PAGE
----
I know it’s not yet the season for hot chocolate (City Bakery had its 20th Annual Hot Chocolate Festival in February this year, just in time for Valentine’s Day), but for a chocolate fanatic like me, hot chocolate is welcome any time of the year. And if I can have it with mini macarons, why not?
I met a friend for a “coffee” at an outlet of Francois Payard Bakery (FPB) that opened recently near Columbus Circle in NYC. From this post, you know that I am not really a coffee drinker, although I love the smell of coffee. You know where I am going with this post on hot chocolate when I am talking about my “love” for coffee – I had the hot chocolate at FPB. It was more milky than chocolatey, and lacked sugar too. Nothing compared to the hot chocolate one can have at Godiva outlets (apparently only in “season” from what I remember, “season” is winter). If you have never tried it, please do so when you can and let me know how you like it, or at Via Quadronno or its sister restaurant Bottega del Vino in NYC or at City Bakery during its Annual Hot Chocolate Festival or at Apostrophe in London. It was in 2003 in Apostrophe London where I had my first small cup – about 4 – 6 oz. – of thick, dark, semi-sweet, goeey, pure chocolate goodness / decadence with minimal milk.
Now about the mini macarons. I call them mini macarons, because they were 1.5 inches wide in diameter. We bought the small pack of 3 macarons to share – the flavors were Chocolate, Caramel, and Cherry Pistachio. They were in the refrigerator and were cold to touch. In my opinion, macarons are (as are many other food dishes – except sorbets, gelatos, icecream etc. – you get the point) more enjoyable, when they are not cold. I tried the cherry-pistachio macaron first – because it looked suspiciously synthetic – I try to save what I think is the best for the last. It had a small sliver of chocolate (ganache?) inside the pistachio spread. The pink color and the taste did not feel natural at all. Next, the debate was whether the chocolate macaron would follow next or the caramel one. On a whim, I chose the chocolate macaron next. This was sweet and chocolatey, with the center chocolate (ganache?) filling being cold and dense. Not bad overall. Now the only macaron left was the caramel – this was the BEST!! It had soft caramel filling inside that spread instantly through the mouth with a sweet and slightly salty taste that did not make it cloyingly sweet, unlike the large, super sweet ones at Bouchon Bakery (has seasonal flavors). The merengue cookies in all the macarons were moist, yet crumbly and slightly sweet as one would expect. Overall, the mini macarons were quite good – you will enjoy them.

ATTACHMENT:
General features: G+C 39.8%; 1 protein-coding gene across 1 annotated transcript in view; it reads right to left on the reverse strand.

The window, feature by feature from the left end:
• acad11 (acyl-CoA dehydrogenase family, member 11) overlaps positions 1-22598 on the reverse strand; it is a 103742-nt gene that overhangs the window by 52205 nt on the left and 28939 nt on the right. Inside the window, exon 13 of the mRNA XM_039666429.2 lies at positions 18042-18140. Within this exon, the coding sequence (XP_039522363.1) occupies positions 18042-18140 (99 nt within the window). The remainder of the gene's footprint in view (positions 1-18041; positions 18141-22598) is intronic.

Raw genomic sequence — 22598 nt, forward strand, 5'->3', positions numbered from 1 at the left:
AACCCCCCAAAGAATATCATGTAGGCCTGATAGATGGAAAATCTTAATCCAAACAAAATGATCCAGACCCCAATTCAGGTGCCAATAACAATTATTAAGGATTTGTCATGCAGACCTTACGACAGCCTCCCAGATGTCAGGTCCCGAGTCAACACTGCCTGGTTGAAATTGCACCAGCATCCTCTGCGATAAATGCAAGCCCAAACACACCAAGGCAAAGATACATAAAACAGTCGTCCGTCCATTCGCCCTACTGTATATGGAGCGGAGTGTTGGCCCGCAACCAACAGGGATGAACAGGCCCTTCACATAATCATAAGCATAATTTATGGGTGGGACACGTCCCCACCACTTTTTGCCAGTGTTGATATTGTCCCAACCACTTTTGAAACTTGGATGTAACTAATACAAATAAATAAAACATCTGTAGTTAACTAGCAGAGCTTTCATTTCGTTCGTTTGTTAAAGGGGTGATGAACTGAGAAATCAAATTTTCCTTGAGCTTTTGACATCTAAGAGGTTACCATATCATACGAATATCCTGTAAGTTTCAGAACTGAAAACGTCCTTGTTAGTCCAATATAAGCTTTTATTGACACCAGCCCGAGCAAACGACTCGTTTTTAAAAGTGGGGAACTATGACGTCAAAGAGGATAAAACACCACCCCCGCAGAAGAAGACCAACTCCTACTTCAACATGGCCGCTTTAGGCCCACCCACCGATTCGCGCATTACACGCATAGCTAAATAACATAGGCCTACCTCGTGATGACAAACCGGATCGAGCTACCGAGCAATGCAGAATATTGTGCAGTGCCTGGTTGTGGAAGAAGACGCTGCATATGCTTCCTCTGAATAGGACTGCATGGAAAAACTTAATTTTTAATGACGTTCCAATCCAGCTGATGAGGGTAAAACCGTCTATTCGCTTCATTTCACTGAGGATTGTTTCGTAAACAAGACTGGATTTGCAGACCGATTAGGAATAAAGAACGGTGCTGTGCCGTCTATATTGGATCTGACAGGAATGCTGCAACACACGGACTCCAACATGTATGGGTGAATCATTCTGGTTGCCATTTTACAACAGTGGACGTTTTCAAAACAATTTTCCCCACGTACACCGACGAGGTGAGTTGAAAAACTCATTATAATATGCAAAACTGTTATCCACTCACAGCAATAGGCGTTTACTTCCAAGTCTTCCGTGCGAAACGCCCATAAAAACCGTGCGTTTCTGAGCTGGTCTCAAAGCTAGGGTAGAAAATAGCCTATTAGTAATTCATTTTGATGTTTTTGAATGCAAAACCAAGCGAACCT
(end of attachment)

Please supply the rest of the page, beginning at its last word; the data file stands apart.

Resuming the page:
I am yet to try the macarons (mini or regular) at Maison Laduree (will wait for the craze for these macarons to slow down; I do not have the time or the patience to wait in line when the line goes around the block), La Maison du Chocolat, Macaron Cafe, Mille-Feuille Bakery, Almondine, La Maison du Macaron, Financier, or at any other place in NYC where macarons are available. Or better yet, I should try the macarons in Paris on my next visit there (whenever that may be).
I love the mini macarons of Looka Patisserie – sold at Whole Foods in NYC. These are frozen and you need to thaw them out for an hour before eating them. The chocolate, vanilla, and pistachio are delicious – they will literally melt in your mouth. I am not a fan of the raspberry flavor. Try all of them and let me know what you think. These mini macarons are my stand-by dessert for unexpected guests. Why do I like mini macarons, you ask? Because, I can try more flavors without feeling full if the macarons are smaller (not a good idea if you are trying to shed a few pounds, perhaps, macarons themselves are not a good idea when you are on the weight-loss trail).
- Macaroons are different from Macaron (French) – although many people think they are synonymous
- Macaroons are made as far East as in Tuticorin in South India – they are made with cashews and egg whites
- National Macaron Day in 2012 was on March 20
I almost forgot to add more details on the latest outlet of Francois Payard Bakery in NYC. I was surprised to see salads (including a vegan one), soups, and some sandwiches in this bakery. I promise to write a post about the food when I eat lunch at this Francois Payard Bakery.
Meanwhile, if you eat macarons at any of the places listed above, please share your thoughts.